A widely read and frantically e-mailed New York Times
story has opened many new eyes to a horticultural disaster anticipated for many years: the commercial extinction of the Cavendish banana
. Dan Koeppel's warning is right on target:
By sticking to [a] single variety, the banana industry ensures that all the bananas in a shipment ripen at the same rate, creating huge economies of scale. The Cavendish is the fruit equivalent of a fast-food hamburger: efficient to produce, uniform in quality and universally affordable.
But there’s a difference between a banana and a Big Mac: The banana is a living organism. It can get sick, and since bananas all come from the same gene pool, a virulent enough malady could wipe out the world’s commercial banana crop in a matter of years.
This has happened before. Our great-grandparents grew up eating not the Cavendish but the Gros Michel banana, a variety that everyone agreed was tastier. But starting in the early 1900s, banana plantations were invaded by a fungus called Panama disease and vanished one by one. Forest would be cleared for new banana fields, and healthy fruit would grow there for a while, but eventually succumb.
By 1960, the Gros Michel was essentially extinct and the banana industry nearly bankrupt. It was saved at the last minute by the Cavendish, a Chinese variety that had been considered something close to junk: inferior in taste, easy to bruise (and therefore hard to ship) and too small to appeal to consumers. But it did resist the blight.
Over the past decade, however, a new, more virulent strain of Panama disease has begun to spread across the world, and this time the Cavendish is not immune. The fungus is expected to reach Latin America in 5 to 10 years, maybe 20. The big banana companies have been slow to finance efforts to find either a cure for the fungus or a banana that resists it. Nor has enough been done to aid efforts to diversify the world’s banana crop by preserving little-known varieties of the fruit that grow in Africa and Asia.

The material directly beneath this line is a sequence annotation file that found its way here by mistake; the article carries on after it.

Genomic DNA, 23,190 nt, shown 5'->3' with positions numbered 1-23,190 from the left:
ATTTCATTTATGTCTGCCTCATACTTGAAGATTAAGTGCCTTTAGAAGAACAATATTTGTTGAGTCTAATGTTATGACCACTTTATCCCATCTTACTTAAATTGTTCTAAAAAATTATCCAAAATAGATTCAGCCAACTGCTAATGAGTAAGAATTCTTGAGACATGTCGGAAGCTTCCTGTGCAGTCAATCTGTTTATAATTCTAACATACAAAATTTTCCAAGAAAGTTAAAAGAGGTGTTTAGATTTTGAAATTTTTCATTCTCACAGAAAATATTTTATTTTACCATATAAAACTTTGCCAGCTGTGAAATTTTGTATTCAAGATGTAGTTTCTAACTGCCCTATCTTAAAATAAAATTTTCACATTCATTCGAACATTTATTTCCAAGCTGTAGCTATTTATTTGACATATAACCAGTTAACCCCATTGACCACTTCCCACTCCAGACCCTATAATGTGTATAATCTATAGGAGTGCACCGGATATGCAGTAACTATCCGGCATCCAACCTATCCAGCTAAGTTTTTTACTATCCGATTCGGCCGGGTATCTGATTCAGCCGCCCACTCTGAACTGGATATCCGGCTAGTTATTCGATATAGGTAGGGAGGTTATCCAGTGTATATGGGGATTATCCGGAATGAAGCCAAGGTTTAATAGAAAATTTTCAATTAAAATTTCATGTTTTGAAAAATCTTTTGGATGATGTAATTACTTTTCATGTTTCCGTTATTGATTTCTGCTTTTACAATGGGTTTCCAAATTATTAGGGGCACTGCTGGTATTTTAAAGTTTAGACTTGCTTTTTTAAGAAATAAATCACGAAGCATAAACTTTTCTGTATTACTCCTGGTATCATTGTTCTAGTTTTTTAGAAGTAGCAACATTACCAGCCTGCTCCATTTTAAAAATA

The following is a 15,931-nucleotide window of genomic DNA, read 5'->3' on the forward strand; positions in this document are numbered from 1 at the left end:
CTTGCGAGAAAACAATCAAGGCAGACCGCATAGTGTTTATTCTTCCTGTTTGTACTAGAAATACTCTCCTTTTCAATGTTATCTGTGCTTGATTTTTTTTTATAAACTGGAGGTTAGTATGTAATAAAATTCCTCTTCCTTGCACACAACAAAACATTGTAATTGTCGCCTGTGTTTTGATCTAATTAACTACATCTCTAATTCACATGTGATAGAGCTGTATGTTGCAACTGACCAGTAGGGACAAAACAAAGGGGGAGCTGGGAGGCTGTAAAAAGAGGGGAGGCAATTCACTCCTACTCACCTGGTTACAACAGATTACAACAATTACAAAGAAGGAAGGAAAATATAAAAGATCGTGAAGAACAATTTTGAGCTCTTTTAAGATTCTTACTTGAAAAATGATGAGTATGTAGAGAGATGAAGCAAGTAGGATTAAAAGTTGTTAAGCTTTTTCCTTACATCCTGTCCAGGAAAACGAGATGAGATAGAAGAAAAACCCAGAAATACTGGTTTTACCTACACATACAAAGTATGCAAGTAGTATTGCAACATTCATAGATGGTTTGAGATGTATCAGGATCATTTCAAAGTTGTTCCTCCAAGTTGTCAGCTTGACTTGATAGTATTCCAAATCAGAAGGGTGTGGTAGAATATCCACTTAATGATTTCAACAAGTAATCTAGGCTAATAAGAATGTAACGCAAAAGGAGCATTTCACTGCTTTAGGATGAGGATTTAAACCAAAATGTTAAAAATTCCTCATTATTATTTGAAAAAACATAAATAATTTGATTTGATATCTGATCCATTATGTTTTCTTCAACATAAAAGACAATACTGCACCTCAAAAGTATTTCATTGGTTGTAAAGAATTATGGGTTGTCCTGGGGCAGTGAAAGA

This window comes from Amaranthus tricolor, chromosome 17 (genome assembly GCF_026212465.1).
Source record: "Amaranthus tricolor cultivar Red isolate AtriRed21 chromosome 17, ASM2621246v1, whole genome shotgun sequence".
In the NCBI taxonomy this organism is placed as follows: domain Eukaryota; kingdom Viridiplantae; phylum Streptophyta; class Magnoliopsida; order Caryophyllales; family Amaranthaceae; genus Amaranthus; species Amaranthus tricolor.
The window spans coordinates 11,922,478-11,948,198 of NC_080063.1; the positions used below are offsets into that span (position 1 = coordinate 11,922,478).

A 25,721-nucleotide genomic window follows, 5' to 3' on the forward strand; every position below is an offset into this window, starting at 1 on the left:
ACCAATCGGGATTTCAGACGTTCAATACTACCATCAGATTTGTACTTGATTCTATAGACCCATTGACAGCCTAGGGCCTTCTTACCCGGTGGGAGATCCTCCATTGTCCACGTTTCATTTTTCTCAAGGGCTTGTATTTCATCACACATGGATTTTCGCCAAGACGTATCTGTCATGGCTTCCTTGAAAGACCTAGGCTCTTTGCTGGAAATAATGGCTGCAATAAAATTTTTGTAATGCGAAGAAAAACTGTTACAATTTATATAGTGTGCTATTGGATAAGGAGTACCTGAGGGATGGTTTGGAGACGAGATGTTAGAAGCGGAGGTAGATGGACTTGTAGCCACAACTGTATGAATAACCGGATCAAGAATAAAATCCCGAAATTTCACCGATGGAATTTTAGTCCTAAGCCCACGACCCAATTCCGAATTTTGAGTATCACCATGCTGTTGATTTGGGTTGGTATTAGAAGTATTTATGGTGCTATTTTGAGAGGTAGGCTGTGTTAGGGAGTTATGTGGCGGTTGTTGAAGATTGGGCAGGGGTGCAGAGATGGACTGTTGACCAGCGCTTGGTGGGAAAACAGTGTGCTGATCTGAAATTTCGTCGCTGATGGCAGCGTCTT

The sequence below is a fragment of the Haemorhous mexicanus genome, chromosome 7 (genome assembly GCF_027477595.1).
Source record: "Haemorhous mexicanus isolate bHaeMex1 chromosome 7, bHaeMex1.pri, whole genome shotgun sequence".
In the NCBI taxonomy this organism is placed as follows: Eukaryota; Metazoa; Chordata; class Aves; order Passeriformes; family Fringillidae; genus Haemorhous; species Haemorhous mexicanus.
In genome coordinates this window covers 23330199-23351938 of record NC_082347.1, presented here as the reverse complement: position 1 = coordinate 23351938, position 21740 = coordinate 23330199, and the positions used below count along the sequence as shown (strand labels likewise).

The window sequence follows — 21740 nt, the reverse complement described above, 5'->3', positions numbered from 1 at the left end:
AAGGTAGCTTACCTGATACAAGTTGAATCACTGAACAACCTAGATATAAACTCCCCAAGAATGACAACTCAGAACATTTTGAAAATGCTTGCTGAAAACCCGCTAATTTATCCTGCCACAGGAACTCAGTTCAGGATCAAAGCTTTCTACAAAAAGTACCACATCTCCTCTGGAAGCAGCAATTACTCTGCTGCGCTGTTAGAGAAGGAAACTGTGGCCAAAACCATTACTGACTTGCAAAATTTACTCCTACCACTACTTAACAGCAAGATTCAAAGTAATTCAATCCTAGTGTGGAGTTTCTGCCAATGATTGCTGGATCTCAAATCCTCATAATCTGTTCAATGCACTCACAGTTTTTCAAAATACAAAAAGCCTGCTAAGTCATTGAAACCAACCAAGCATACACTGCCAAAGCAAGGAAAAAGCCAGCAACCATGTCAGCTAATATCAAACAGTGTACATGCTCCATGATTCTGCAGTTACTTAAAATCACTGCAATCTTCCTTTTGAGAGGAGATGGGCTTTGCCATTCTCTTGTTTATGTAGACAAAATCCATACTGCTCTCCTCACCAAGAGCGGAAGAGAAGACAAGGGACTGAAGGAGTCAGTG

The problem is straightforward. Commercial bananas are sterile mutants
, whose separation from sexual reproduction prevents the Cavendish cultivar from evolving resistance to Fusarium oxysporum
(the fungal agent responsible for Panama disease
), black sigatoka
, and any number of other fungal or bacterial threats
. The technical details
regarding the use of asexual vegetative reproduction
to propagate bananas are fascinating:
The cultivated banana is often listed in botanical references as Musa x paradisiaca (Musaceae), although it is actually a complex hybrid derived from two diploid Asian species, M. acuminata and M. balbisiana. Common cultivated bananas are usually triploid (3n) with three sets of chromosomes. [Note: The word "set" is defined here as one haploid set of chromosomes.] If A represents one set of chromosomes from diploid M. acuminata (AA) and B represents one set of chromosomes from diploid M. balbisiana (BB), then hybrid bananas have three sets of chromosomes represented by AAB, ABB or another 3-letter (triploid) combination of A's and B's. Like seedless watermelons and red grapes, bananas are sterile and do not produce mature seeds. . . . Bananas are sterile and seedless because they are odd polyploids in which one set of chromosomes (A or B) has no homologous set to pair up with during synapsis of meiosis. Therefore meiosis does not proceed normally, and viable gametes (sex cells) are not produced. Since banana fruits (technically berrylike ripened ovaries) develop without fertilization they are termed parthenocarpic. Without viable seeds, banana plants must be propagated vegetatively (asexually) by planting corms, pieces of corms or sucker sprouts.
The solutions are obvious and expensive. Organizations preserving diverse cultivars and wild varieties
need all the help they can get. One of those varieties — if we haven't already destroyed it in our ongoing, careless elimination of natural and agricultural biodiversity — may offer temporary relief against Fusarium oxysporum
and Panama disease. And the commercial banana, snared in the sterile trap of mass propagation, needs for the first time in decades to have sex.